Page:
Papers by faculty members Jeremy Hutchison-Krupat and Stelios Kavadias and PhD alumnus Antoine Feylessoufi are honoured by the Institute for Operations Research and the Management Sciences (INFORMS).
Cambridge Judge Business School faculty members Dr Jeremy Hutchison-Krupat, Professor Stelios Kavadias and Cambridge Judge PhD alumnus Dr Antoine Feylessoufi were honoured for their research papers at the annual meeting of the Institute for Operations Research and the Management Sciences (INFORMS).
The awards were made by the TIMES (Technology Innovation Management and Entrepreneurship Section) of INFORMS.
The 2020 TIMES Best Paper Award was won by Jeremy, University Senior Lecturer in Innovation & Operations Management, and Stelios, Margaret Thatcher Professor of Enterprise Studies in Innovation & Growth, for their paper “Strategic Resource Allocation: Top-Down, Bottom-Up, and the Value of Strategic Buckets”, which was published in the INFORMS journal Management Science.
The paper investigated the process used by managers in allocating resources to a strategic initiative in choosing between a decision process that dictates the resource level (top-down) and one that delegates the resource decision and gives up control in favour of more precise information (bottom-up).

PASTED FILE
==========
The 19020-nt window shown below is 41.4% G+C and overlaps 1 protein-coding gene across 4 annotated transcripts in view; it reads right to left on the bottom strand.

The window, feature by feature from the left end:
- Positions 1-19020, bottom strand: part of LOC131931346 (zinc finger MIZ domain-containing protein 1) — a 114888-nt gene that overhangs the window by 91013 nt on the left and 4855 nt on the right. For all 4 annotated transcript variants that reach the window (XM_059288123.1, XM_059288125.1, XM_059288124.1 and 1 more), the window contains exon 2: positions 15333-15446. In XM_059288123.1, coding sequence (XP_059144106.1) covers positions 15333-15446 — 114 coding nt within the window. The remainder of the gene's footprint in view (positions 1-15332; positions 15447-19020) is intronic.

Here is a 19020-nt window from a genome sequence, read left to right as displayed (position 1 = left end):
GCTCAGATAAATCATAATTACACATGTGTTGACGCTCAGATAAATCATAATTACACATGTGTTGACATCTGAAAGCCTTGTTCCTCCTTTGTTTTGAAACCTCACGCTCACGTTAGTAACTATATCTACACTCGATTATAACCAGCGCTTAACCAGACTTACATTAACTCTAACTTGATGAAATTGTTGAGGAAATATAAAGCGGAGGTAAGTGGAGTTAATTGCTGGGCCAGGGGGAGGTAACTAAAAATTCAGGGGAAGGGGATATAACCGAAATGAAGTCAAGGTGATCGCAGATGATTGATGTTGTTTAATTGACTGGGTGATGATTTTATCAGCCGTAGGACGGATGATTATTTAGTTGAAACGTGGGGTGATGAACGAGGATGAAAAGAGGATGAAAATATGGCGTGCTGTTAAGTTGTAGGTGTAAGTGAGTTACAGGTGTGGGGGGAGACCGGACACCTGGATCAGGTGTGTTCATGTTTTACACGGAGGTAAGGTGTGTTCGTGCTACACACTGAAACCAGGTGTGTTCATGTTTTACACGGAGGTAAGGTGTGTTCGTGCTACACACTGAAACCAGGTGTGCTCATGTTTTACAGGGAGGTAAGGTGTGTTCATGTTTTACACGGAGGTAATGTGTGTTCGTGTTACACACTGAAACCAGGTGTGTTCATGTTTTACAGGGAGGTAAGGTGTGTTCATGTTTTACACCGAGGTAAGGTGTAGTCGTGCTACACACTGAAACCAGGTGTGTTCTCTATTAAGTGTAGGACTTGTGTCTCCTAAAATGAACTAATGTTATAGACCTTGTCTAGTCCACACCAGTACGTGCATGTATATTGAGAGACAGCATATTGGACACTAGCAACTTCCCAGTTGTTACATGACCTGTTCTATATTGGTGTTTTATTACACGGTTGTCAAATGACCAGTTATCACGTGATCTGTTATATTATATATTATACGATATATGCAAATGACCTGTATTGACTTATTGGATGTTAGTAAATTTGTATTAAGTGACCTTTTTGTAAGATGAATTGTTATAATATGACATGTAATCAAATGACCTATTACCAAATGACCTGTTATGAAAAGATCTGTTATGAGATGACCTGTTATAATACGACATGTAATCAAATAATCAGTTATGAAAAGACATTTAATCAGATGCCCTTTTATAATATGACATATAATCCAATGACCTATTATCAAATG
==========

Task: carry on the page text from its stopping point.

The Best Dissertation Award by the TIMES division, sponsored by the Lazaridis Institute, was won by Antoine for his dissertation “Adoption of Innovations: modeling the interplay of behavioural biases, incentives and network structure”.
Antoine’s dissertation explores a conceptual gap in the technology-adoption literature by showing the impact of relative benefits in the decision to adopt novel technologies and practices. Owing to behavioural biases, individuals are not exclusively motivated by the absolute benefit from using the new practice, but also by how this benefit compares to what others are getting. For example, studies have shown that some individuals tend to increase or decrease their energy or water consumption when made aware of their neighbours’ consumption rate.
Through a series of evolutionary game theoretical models, Antoine shows that these behavioural considerations can hinder or promote adoption of novel practices in large organisations in unexpected ways. For instance, he finds that embedding “innovation champions”, as often advocated by the popular business press, may not always have the desired effect.
The dissertation further provides recommendations for management on how to leverage monetary incentives, training, and team structures to encourage (or in some cases discourage) the adoption of new practices.